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Without radical changes, TikTok could vanish from the US

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Happy Friday, folks! I’m Jordan Parker Erb. Before we begin, I have some ~professional news~ to share. 

There won’t be a newsletter on Monday (we’ll be off figuring out what 2023 is) and then Tuesday’s edition … will be my last! I’ll be moving into a different role at Insider, and Diamond Naga Siu, a senior reporter on our tech analysis team, will be taking over the newsletter.

I’ll be back in your inboxes on Tuesday to say goodbye — so hold onto your tissues until then.

For now, we’ve got a lot to cover, including more of the year’s top stories. From burnout among open-source developers to the downfall of Andreessen Horowitz’s buzzy tech publication, Future, it’s a packed edition. 

Let’s get to it.


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tiktok logo behind silhouette of woman using smartphone

Rafael Henrique/SOPA Images/LightRocket via Getty Images

1. Could TikTok vanish from the US? Amid security and privacy concerns, there’s a renewed push for TikTok to sell its US operations, and government bans on the app are raising questions about a full ban for consumers in the United States. We broke down how TikTok could avoid a ban.

2. These are Microsoft’s most significant departures and hires of 2022. The company’s most significant departures include executives who resigned following Insider’s reports on misconduct allegations. Microsoft also made some notable hires, like ex-Amazon Web Services executive Teresa Carlson. See who joined and left Microsoft this year.

3. An Insider reporter asked ChatGPT to write her cover letters. The writer gave the bot some real job descriptions, then sent the cover letters to hiring managers — both of whom said they’d have given her an interview, but that the letters lacked personality. See what hiring managers said about the AI cover letters.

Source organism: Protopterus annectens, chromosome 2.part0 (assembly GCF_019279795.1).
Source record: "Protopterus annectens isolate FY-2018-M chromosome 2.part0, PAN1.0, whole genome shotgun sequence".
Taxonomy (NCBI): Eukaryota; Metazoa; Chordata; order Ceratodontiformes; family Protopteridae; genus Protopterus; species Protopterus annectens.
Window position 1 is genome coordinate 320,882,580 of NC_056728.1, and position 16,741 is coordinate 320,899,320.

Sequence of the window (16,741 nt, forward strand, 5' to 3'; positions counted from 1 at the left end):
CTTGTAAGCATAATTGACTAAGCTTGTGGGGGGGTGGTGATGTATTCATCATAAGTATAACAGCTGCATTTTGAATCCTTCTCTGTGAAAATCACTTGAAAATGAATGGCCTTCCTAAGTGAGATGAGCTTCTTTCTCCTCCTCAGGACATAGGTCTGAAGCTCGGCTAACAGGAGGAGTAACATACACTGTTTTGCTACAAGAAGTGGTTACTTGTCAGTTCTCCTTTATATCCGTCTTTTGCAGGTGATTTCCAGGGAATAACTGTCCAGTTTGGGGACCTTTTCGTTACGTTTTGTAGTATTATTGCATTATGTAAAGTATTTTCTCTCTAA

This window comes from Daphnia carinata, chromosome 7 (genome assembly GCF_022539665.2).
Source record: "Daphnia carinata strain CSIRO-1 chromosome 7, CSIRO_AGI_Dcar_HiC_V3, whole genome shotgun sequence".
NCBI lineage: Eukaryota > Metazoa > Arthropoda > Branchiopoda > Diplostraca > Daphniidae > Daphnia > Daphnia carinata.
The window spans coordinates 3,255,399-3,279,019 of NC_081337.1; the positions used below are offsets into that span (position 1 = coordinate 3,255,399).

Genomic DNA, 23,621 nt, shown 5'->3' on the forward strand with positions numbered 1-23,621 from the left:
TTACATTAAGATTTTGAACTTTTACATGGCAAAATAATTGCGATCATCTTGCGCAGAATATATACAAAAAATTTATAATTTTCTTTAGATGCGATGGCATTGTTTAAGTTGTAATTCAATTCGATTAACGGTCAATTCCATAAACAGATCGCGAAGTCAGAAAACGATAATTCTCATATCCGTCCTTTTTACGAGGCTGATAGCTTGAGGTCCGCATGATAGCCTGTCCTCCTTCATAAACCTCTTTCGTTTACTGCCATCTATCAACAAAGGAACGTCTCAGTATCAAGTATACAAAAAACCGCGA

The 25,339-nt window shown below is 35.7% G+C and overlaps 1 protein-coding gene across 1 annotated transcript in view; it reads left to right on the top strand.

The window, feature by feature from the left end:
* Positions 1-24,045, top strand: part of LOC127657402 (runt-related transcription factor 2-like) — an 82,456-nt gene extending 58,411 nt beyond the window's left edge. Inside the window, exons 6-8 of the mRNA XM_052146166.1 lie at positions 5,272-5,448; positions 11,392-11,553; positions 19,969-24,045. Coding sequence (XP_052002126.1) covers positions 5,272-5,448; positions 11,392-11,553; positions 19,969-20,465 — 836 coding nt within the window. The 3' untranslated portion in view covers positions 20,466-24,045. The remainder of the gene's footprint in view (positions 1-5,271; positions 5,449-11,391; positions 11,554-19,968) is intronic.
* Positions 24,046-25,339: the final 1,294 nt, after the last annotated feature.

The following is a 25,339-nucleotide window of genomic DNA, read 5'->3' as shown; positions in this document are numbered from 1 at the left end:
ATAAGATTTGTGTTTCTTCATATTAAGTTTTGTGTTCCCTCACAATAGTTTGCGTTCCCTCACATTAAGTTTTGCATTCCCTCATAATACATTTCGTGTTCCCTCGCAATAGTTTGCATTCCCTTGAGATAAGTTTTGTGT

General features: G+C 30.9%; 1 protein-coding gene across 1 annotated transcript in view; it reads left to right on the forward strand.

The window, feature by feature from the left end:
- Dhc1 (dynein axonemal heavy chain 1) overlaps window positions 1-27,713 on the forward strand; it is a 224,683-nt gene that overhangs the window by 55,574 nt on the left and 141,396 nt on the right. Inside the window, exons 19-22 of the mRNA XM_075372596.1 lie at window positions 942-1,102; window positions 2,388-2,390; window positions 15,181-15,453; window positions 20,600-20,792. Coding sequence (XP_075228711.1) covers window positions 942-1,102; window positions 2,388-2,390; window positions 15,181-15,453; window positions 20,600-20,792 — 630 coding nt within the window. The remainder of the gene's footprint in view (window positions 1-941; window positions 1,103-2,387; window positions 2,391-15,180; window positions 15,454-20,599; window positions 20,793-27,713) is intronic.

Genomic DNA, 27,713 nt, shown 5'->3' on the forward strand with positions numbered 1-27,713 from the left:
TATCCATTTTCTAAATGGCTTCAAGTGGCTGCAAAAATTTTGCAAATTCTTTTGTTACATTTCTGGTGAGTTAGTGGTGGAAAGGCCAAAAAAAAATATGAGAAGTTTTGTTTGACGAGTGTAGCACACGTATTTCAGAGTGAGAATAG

4. An anonymous worker describes cheating on an exam to boost their career in the tech industry. The worker told Insider that they used “exam dumps” to pass technical certifications, and that the answers were easy to find online with a quick Google search. But even though it gave them an advantage, they now see it as harmful — they explain why.

5. Here’s how European VCs are advising their founders ahead of a looming recession. We asked investors from firms like Lightspeed, Balderton, and Kiko Ventures what they’re advising their portfolios. From focusing on the long-term vision to watching their runway, here’s the advice they shared.


More top reads from 2022:

illustration of hands holding up a wobbly stack of tech logos: amazon, google, facebook, and microsoft against a black background with open source code

Marianne Ayala/Insider

6. Open-source developers are burning out — and it’s putting the entire internet at risk. The internet and many of the world’s largest companies rely on open-source software, which is built by developers who make little to no money. This year, developers told us that they’re fed up, and some are quitting and even sabotaging their own projects. Why that’s bad news for the rest of the internet.

7. Intuit gave most Mailchimp employees a 10% raise this year. But morale remains low. Despite the 10% raise, doled out in April, Mailchimp employees told Insider that people nonetheless felt belittled and were quitting in droves. Inside the attrition at Mailchimp.

8. Following Russia’s invasion, Ukrainian software developers used code to inspire, launch attacks, and defend their country. Insider talked to Ukrainian developers about how they were mounting a defense both online and off, from attacking Russian websites and creating bots to combat disinformation to picking up artillery. How eight developers fought back. 

9. Eighteen years after news-aggregator website Digg, Kevin Rose is staking his redemption on a new kind of media company. Rose, an early internet entrepreneur, founded a members-only club, called Proof, for people who buy and sell one-of-a-kind art on the blockchain — a move that put him back on top as a pioneer of the new-new internet. Inside Rose’s meteoric resurgence.

10. Earlier this year, Andreessen Horowitz’s buzzy tech publication Future shut down. The publication from prestigious venture capital firm a16z was supposed to be the next big thing in media. But a year and a half later, the publication is dead in the water. A look at what happened.


Curated by Jordan Parker Erb in New York. (Feedback or tips? Email jerb@insider.com or tweet @jordanparkererb.) Edited by Hallam Bullock (tweet @hallam_bullock) in London.

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